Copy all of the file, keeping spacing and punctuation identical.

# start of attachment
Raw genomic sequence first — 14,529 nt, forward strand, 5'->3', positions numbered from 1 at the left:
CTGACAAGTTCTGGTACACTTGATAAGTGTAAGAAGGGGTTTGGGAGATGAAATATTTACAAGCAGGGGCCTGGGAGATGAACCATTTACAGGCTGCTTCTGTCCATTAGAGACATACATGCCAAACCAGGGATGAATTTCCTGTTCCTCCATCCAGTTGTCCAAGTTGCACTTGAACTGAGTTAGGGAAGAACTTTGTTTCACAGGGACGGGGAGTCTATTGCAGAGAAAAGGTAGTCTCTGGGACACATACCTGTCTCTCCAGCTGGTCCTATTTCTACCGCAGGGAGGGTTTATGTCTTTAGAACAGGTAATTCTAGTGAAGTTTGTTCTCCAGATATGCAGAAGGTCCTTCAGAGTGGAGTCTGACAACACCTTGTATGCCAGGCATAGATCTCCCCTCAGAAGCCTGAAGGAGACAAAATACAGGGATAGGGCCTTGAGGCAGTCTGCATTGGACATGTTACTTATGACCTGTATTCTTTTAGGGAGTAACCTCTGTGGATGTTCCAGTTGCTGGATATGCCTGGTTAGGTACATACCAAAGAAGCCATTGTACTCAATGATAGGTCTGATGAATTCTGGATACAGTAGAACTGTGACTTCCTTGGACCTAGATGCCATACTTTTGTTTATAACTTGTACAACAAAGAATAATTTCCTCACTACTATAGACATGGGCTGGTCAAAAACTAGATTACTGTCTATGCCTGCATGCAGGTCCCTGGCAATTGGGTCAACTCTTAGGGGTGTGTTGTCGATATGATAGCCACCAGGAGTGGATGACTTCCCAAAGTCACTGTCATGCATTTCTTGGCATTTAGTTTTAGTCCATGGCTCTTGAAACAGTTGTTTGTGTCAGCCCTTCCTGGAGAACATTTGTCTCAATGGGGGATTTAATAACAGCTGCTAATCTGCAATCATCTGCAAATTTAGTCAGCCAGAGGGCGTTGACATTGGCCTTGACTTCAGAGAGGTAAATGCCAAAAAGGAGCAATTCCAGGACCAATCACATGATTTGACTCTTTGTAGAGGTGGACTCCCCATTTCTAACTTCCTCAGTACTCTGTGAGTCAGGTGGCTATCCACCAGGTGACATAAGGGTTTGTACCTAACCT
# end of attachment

Raw genomic sequence first — 14,529 nt, forward strand, 5'->3', positions numbered from 1 at the left:
CTGACAAGTTCTGGTACACTTGATAAGTGTAAGAAGGGGTTTGGGAGATGAAATATTTACAAGCAGGGGCCTGGGAGATGAACCATTTACAGGCTGCTTCTGTCCATTAGAGACATACATGCCAAACCAGGGATGAATTTCCTGTTCCTCCATCCAGTTGTCCAAGTTGCACTTGAACTGAGTTAGGGAAGAACTTTGTTTCACAGGGACGGGGAGTCTATTGCAGAGAAAAGGTAGTCTCTGGGACACATACCTGTCTCTCCAGCTGGTCCTATTTCTACCGCAGGGAGGGTTTATGTCTTTAGAACAGGTAATTCTAGTGAAGTTTGTTCTCCAGATATGCAGAAGGTCCTTCAGAGTGGAGTCTGACAACACCTTGTATGCCAGGCATAGATCTCCCCTCAGAAGCCTGAAGGAGACAAAATACAGGGATAGGGCCTTGAGGCAGTCTGCATTGGACATGTTACTTATGACCTGTATTCTTTTAGGGAGTAACCTCTGTGGATGTTCCAGTTGCTGGATATGCCTGGTTAGGTACATACCAAAGAAGCCATTGTACTCAATGATAGGTCTGATGAATTCTGGATACAGTAGAACTGTGACTTCCTTGGACCTAGATGCCATACTTTTGTTTATAACTTGTACAACAAAGAATAATTTCCTCACTACTATAGACATGGGCTGGTCAAAAACTAGATTACTGTCTATGCCTGCATGCAGGTCCCTGGCAATTGGGTCAACTCTTAGGGGTGTGTTGTCGATATGATAGCCACCAGGAGTGGATGACTTCCCAAAGTCACTGTCATGCATTTCTTGGCATTTAGTTTTAGTCCATGGCTCTTGAAACAGTTGTTTGTGTCAGCCCTTCCTGGAGAACATTTGTCTCAATGGGGGATTTAATAACAGCTGCTAATCTGCAATCATCTGCAAATTTAGTCAGCCAGAGGGCGTTGACATTGGCCTTGACTTCAGAGAGGTAAATGCCAAAAAGGAGCAATTCCAGGACCAATCACATGATTTGACTCTTTGTAGAGGTGGACTCCCCATTTCTAACTTCCTCAGTACTCTGTGAGTCAGGTGGCTATCCACCAGGTGACATAAGGGTTTGTACCTAACCT